Diagnosis is made by direct antiglobulin testing since 95% of wAIHAs have a positive direct antiglobulin test (DAT). The patient’s serum is incubated with antibodies to immunoglobulin (Ig) G and complement component 3 (C3) and if autoantibodies exist, the test will be positive for either IgG, C3 or both. If hemolysis is strongly suspected but the DAT is negative, the IgG autoantibodies may be below the level of detection of the test or the patient has the rare IgM or IgA autoantibodies.

Cold agglutinin disease

Ninety percent of cases are IgM-mediated. The diagnosis of CAD is established with a positive direct antiglobulin test (DAT) for anti-C3 and classically negative anti-IgG. IgM autoantibodies dissociate from the red blood cell after binding of C3 so IgM is usually not detected.

Drug induced autoimmune hemolytic anemia

The results of direct antiglobulin testing will appear similar to wAIHA with a positive IgG. However, drug induced hemolysis caused by a neoantigen formation or drug adsorption requires the presence of the drug to detect the antibody. Drug induced hemolytic anemia requires both a positive DAT and evidence of hemolysis.

D. Over-utilized or “wasted” diagnostic tests associated with the evaluation of this problem.

There is no over-utilized test for AIHA.

III. Management while the Diagnostic Process is Proceeding

A. Management of autoimmune hemolytic anemia.

Folic acid supplementation is recommended for all types of hemolysis.

Warm induced autoimmune hemolytic anemia

It is important to identify if there is an underlying secondary cause as treatment of the underlying cause can improve the hemolytic picture. If no underlying cause is identified, treatment is first defined by the degree of anemia. In case of severe symptom such as hypoxia, hemodynamic compromise or if the patient has underlying cardiovascular or cerebrovascular disease, transfusion should be considered. However, transfusion can worsen the underlying syndrome so it should be used with caution if symptoms do not warrant treatment.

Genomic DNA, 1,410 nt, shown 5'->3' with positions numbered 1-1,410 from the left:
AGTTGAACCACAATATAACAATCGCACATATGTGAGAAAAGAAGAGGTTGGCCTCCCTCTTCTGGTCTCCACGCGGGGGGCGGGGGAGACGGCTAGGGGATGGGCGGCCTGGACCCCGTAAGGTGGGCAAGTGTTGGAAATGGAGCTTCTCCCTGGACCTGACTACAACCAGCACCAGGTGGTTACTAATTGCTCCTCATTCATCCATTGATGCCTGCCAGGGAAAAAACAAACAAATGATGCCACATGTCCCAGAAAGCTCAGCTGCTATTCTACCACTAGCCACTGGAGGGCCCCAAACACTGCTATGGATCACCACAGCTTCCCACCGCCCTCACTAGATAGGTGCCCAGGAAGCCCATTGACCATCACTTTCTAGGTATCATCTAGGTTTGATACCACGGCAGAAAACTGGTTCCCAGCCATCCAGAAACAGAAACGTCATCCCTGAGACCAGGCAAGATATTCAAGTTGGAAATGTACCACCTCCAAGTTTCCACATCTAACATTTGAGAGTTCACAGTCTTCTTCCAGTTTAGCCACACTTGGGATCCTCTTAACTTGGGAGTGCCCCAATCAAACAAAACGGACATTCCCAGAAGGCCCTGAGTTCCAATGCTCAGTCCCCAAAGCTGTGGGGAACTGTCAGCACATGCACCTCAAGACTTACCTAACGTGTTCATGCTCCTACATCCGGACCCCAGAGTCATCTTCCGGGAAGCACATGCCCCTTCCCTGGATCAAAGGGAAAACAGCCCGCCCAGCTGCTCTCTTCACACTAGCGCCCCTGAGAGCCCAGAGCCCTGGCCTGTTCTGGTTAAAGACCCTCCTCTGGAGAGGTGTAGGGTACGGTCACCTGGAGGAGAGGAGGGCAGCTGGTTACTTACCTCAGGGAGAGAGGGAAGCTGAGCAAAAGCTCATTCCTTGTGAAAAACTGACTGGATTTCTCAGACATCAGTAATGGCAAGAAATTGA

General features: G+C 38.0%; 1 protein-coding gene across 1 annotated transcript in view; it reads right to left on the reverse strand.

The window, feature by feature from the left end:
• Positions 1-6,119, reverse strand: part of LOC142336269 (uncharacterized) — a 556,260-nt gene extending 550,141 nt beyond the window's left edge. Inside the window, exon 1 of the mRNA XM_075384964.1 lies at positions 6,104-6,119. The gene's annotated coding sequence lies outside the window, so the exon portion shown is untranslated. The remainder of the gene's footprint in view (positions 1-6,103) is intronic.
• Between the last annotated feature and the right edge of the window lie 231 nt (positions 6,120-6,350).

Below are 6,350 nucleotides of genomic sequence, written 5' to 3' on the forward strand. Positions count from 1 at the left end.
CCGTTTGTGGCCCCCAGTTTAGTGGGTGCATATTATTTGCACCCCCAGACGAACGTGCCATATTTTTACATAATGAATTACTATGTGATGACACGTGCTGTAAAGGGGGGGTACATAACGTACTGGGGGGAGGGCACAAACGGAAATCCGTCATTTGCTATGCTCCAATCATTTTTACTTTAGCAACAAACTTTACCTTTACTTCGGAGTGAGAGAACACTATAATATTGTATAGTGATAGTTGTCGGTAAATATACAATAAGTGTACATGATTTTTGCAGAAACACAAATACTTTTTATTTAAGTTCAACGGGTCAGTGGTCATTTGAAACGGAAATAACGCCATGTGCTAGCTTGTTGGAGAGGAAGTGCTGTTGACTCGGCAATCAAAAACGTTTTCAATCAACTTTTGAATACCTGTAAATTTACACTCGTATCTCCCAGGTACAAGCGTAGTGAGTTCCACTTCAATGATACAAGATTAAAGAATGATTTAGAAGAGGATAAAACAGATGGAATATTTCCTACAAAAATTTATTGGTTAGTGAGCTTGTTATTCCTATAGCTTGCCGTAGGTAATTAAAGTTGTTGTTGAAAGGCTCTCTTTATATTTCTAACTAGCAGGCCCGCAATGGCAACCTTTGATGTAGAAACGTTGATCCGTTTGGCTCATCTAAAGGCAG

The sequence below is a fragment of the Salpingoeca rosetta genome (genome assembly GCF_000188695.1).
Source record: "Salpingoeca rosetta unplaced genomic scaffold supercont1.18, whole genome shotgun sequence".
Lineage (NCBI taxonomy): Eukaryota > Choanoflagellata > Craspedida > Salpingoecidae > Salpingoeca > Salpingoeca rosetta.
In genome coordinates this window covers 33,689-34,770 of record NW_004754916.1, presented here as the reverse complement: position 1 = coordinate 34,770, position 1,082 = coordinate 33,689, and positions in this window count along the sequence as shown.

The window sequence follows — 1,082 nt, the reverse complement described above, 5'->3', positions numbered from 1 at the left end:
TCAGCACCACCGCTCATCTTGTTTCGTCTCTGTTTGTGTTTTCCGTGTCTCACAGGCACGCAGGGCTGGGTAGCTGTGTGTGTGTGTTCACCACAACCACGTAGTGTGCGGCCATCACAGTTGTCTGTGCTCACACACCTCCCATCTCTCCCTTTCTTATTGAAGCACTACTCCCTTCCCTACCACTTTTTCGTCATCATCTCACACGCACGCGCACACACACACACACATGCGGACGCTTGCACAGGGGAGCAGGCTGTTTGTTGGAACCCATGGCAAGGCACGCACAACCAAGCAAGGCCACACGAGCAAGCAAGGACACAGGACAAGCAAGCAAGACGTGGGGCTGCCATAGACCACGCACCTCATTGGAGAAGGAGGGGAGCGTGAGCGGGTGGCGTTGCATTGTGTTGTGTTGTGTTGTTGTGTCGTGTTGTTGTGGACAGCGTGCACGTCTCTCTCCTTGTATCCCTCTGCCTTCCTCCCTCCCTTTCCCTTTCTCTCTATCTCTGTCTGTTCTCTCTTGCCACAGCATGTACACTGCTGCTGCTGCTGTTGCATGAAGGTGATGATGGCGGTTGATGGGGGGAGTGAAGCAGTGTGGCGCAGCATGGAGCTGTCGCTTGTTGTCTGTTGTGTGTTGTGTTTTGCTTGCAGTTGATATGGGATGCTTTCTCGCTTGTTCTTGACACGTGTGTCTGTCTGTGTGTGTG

First-line therapy for wAIHA is steroid therapy with either prednisone or methylprednisolone. Glucocorticoids have a response rate of about 70-80%. This therapy should be continued for 1-3 weeks until hemoglobin levels >10 g/dL are reached. Most patients will respond in this time but will require some lower dose of steroid therapy. After stabilization of the hemoglobin, prednisone should be gradually and slowly tapered off, over a period of at least 4-6 months, as patients receiving low doses of glucocorticoids for more than 6 months have a lower incidence of relapse and a longer duration of remission. If there is no or minimal response, second line therapy should either be splenectomy or rituximab therapy.

Splenectomy can increase success of short-term remission of disease treatment by two-thirds and have a presumed curative effect in approximately 20% of cases. Preoperative vaccination for pneumococcus, meningococcus and Hemophilus should be done. Rituximab is increasingly preferred among second-line treatments with response rate of 70-80%. Median time to response is 4-6 weeks following the first rituximab dose, though later responses are not uncommon.

Prednisone therapy should continue at the same time given the delay in symptom improvement with rituximab. Other immunosuppressives should be considered third-line therapy (mycophenolate, cyclophosphamide, azathioprine). Aletuzumab is showing anecdotal efficacy particularly in CLL-associated AIHA.

Cold agglutinin disease